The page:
But if you'll remember a couple of weeks ago, the House finally removed the mask mandate on the floor. But there are a number of Republicans who have not said whether or not they are vaccinated. And that is a key question here. Are they going to be on the floor, is that mask mandate going to change up here on Capitol Hill, because we are seeing this delta variant across the country.


I think there are real concerns about whether or not people up here in Washington are going to need to start masking up again on Capitol Hill. Of course, we haven't seen any guidance along those lines but it is a question that a lot of people are asking after we have seen the outbreak of cases after these Texas lawmakers were here in Washington. Kate?

BOLDUAN: Yes. And, really, also the question of what these breakthrough infections really mean. That is becoming a question more and more. Lauren Fox on Capitol Hill with breaking news, thank you, Lauren.

Any minute now, we're going to hear from Jeff Bezos and his all- civilian crew in Texas. These are pictures from the moment they left the capsule after their historic space flight. We're going to take you live back to Texas. Anderson Cooper is on the ground there for us. Much more ahead.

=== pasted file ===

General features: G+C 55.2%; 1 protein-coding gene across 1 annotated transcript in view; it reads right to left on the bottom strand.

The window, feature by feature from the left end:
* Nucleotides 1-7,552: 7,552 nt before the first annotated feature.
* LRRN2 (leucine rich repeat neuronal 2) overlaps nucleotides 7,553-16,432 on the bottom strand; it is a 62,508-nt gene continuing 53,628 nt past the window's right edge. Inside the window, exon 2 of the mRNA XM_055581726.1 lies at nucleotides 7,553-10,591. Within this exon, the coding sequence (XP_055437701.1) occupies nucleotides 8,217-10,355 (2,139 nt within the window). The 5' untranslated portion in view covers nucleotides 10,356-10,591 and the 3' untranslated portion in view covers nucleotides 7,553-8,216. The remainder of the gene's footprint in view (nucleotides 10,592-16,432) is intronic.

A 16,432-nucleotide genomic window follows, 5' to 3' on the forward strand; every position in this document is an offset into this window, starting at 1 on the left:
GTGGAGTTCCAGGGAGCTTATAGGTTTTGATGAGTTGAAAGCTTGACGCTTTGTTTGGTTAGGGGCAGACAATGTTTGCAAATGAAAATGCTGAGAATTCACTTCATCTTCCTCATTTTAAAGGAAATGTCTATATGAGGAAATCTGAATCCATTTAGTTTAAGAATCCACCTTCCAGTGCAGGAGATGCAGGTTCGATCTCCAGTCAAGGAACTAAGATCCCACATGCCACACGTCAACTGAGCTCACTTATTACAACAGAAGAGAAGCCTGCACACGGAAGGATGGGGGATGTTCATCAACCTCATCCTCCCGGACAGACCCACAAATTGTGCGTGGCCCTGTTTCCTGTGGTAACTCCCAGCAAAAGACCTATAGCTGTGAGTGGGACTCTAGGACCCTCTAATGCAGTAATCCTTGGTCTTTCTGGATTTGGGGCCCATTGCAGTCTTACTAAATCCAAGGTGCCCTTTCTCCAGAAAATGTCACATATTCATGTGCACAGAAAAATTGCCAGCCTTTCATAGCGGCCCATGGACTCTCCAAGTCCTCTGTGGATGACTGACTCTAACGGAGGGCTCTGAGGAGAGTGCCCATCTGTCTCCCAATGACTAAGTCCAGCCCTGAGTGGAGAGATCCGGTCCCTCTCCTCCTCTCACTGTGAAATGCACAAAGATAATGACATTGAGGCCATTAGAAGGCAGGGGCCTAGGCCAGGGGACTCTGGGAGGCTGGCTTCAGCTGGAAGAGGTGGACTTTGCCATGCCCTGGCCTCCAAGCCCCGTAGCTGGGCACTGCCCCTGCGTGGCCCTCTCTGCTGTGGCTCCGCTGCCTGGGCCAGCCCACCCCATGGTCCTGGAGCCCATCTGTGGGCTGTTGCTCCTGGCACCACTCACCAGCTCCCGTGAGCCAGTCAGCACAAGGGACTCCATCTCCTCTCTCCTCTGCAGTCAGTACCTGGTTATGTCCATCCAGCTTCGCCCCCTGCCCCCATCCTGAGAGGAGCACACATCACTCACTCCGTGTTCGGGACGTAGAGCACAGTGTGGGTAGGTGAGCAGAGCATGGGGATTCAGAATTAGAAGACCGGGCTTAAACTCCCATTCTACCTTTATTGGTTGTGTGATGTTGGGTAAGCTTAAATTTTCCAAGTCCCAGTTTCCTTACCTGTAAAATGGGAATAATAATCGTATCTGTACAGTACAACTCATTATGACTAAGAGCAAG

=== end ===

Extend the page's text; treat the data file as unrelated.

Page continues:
ANDERSON COOPER, CNN ANCHOR: And welcome back to launch site one at near Van Horn, Texas. There you see Jeff Bezos and his team, his crew of three, just getting to the press conference that we've been anticipating. Let's listen in and hear what they have to say.

UNIDENTIFIED MALE: -- astronaut here at Blue Origin, and it is my pleasure to emcee today's press conference with the newest international astronauts, the first human flight crew of New Shepard, another round of applause.

And without further ado, I think it is time to pin these four wonderful people astronauts. And with that, I would like to introduce to the stage, Jeff Ashby, our Senior Director of Safety and Mission Assurance, as well as former Space Shuttle Commander. Jeff?

JEFF ASHBY, SENIOR DIRECTOR OF SAFETY AND MISSION ASSURANCE, BLUE ORIGIN: I am deeply honored today to represent all of the Blue Origin employees, especially the New Shepard team, past and present, in awarding wings to the first four Blue Origin astronauts.

These astronauts will wear a set of wings in the shape of the letter A. The side pieces represent the road to space and our feather logo is the crossbar. And at the top, a tiny blue sapphire to remind these folks that they are from Planet Earth and that they have a mission to protect this home.

With that said, Oliver, would you join me?

They didn't make this easy. I practiced.

Let me say something. Oliver, you have received a special gift of the astronaut perspective. I know that you will do good things with it and make the world a better place. Congratulations.